Real Dad’s sound is not genre-specific. Real Dad is not a band. Real Dad is a music act intended to rouse your humanity, your uncomfortable self, the vulnerable you, to bring all of that into the light where it doesn’t matter if you dance like an al dente noodle, or if you cried a little bit during that one song, or if your heart is broken and there’s nothing you can do to hide it from anyone who might glance your way. I walked out of The Pinhook on Friday, August 3rd in an emotional state. Real Dad had summoned in me an acute awareness of some of my own vulnerabilities, so much so that in posting this piece now, as tardy as it is, I am laying myself open to all of you. And that’s okay.

Immediately following the conclusion of the night’s sets, I had the pleasure of conducting a Raw Bites Session with both Real Dad and Case Sensitive in the downstairs green room of The Pinhook. Our conversation touched upon many topics, not the least of which was vulnerability. Please enjoy.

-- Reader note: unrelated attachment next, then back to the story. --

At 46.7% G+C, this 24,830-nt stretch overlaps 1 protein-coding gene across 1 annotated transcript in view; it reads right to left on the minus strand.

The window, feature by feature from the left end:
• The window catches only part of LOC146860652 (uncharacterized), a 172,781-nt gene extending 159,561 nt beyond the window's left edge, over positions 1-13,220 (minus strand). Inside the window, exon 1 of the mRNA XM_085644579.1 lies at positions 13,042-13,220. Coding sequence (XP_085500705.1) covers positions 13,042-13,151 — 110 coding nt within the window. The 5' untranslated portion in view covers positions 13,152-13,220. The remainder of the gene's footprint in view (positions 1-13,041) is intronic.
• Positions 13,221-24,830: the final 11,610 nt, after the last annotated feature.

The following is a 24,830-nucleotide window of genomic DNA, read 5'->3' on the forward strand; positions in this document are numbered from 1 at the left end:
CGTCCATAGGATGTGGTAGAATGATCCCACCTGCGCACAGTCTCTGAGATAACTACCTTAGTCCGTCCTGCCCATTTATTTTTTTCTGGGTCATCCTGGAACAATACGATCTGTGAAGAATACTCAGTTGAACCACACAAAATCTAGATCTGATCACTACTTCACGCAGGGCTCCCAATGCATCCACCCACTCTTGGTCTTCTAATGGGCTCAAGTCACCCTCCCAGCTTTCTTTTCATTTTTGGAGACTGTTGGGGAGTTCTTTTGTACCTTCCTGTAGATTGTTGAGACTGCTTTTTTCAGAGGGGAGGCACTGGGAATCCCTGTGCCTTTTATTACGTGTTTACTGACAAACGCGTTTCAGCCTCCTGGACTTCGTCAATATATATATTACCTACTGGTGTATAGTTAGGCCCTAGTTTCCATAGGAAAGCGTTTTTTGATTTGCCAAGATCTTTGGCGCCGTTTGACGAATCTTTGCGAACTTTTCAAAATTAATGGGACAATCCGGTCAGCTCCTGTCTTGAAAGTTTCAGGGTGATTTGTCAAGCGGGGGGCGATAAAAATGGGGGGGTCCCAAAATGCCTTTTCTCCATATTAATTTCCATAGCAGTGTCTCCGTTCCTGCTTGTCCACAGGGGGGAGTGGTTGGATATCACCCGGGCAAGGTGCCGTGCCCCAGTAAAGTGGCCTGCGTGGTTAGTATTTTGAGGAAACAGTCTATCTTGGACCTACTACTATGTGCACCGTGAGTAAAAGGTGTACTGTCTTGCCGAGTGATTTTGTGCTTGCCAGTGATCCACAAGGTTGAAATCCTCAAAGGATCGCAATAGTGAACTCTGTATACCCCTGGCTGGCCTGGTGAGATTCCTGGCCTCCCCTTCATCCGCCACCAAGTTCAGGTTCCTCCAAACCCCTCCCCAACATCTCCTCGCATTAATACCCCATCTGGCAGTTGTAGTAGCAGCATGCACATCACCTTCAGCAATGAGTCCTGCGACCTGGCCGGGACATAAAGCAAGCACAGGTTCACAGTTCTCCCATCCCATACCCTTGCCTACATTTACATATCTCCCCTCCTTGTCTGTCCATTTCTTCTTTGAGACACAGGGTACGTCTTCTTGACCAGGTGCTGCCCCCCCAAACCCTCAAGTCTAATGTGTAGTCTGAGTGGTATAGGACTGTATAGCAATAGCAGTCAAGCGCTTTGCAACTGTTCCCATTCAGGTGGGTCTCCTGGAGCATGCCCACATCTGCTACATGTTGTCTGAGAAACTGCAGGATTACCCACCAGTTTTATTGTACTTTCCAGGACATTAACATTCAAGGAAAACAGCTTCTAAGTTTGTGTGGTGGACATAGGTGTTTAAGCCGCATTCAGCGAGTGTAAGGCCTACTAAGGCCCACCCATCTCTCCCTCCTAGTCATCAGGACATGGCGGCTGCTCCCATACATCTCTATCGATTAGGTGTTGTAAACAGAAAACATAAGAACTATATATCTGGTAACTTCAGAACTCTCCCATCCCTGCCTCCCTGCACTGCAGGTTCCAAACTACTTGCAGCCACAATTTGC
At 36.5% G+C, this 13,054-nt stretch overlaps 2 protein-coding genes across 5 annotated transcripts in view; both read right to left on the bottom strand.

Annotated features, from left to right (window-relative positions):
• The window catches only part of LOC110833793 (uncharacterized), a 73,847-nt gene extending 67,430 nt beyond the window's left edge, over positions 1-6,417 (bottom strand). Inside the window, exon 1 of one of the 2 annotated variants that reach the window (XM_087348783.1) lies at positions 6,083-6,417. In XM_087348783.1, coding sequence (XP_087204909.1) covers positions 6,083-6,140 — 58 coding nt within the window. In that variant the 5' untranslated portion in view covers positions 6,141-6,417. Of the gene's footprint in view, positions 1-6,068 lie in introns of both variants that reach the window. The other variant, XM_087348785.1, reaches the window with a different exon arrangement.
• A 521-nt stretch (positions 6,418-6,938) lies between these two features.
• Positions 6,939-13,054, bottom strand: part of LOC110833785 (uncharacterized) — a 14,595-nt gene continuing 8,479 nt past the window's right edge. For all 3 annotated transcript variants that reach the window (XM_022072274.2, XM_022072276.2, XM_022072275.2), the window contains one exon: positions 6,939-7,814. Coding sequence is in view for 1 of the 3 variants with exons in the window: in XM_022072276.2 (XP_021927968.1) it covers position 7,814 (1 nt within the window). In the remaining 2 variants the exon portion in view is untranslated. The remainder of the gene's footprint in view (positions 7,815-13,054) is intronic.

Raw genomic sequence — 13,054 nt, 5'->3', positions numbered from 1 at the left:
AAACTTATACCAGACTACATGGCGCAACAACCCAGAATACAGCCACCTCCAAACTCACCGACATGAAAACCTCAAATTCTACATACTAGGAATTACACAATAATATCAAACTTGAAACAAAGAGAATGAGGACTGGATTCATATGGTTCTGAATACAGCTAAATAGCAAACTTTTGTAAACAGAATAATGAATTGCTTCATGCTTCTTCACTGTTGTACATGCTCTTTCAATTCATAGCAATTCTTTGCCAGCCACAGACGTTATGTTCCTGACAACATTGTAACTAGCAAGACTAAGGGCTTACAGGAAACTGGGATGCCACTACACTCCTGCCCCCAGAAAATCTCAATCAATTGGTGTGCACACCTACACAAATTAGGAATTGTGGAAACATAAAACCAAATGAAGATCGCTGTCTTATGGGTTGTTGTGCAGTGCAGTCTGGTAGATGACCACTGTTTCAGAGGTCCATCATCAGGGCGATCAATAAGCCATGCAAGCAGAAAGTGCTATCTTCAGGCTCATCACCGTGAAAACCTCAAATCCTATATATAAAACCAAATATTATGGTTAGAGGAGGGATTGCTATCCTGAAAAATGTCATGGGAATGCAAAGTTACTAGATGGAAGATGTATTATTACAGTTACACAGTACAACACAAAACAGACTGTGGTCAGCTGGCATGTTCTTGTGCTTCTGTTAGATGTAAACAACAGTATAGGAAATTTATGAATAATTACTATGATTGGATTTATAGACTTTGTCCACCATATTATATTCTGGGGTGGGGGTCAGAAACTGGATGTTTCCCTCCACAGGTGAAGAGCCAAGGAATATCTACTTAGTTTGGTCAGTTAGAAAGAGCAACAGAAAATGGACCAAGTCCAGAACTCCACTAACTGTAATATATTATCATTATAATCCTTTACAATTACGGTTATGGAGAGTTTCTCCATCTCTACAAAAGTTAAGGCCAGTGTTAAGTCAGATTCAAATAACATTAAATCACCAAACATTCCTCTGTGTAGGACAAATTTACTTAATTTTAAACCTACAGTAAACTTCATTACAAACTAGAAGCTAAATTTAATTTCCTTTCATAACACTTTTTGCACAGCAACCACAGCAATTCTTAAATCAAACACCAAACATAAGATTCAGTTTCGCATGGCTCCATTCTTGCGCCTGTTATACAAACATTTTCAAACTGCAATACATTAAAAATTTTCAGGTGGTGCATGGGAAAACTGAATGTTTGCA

The Post-Show: Waking April, Dane Page, LAIRS, at The Pinhook, July 9, 2018

I went to The Pinhook on Sunday, July 8th by invitation of Raleigh-based synth duo, Waking April. They had written to Durham Beat to convey their regards and to make us aware of the show. As it turns out, I was planning to go anyway, but an invitation from the band? Yes, please.

I arrived at the show shortly before the opening act, Durham-based trio LAIRS, took the stage. One Natty Bo and shot of Jameson later, I found my usual stage front position and settled in to listen to the first of three local North Carolina acts on the bill. With a sound ranging from blues rock, to psychedelic indie rock to occasional flairs of Brit Pop, LAIRS set was high energy, audience inclusive, and straight up crunchy. During one song, lead singer and guitar player Patrick, pulled a friend up on stage to take over guitar duties, while he assumed the role of full-fledged lead vocalist, leaning into the crowd, and–dare I say–flirting with us with his amiable gesticulating. It’s sets like theirs that remind me time and time again how important it is to show up early to catch the opener. Much of the audience at this well-attended show turned up during the second set, missing out completely on an incredibly promising up-and-coming group from right here in town. To paraphrase myself from a previous local band writeup: the easiest way to support your local music scene is to show up. Luckily, you, dear reader, will have a chance to catch them in just a couple of weeks at one of my favorite local hangouts, The Station.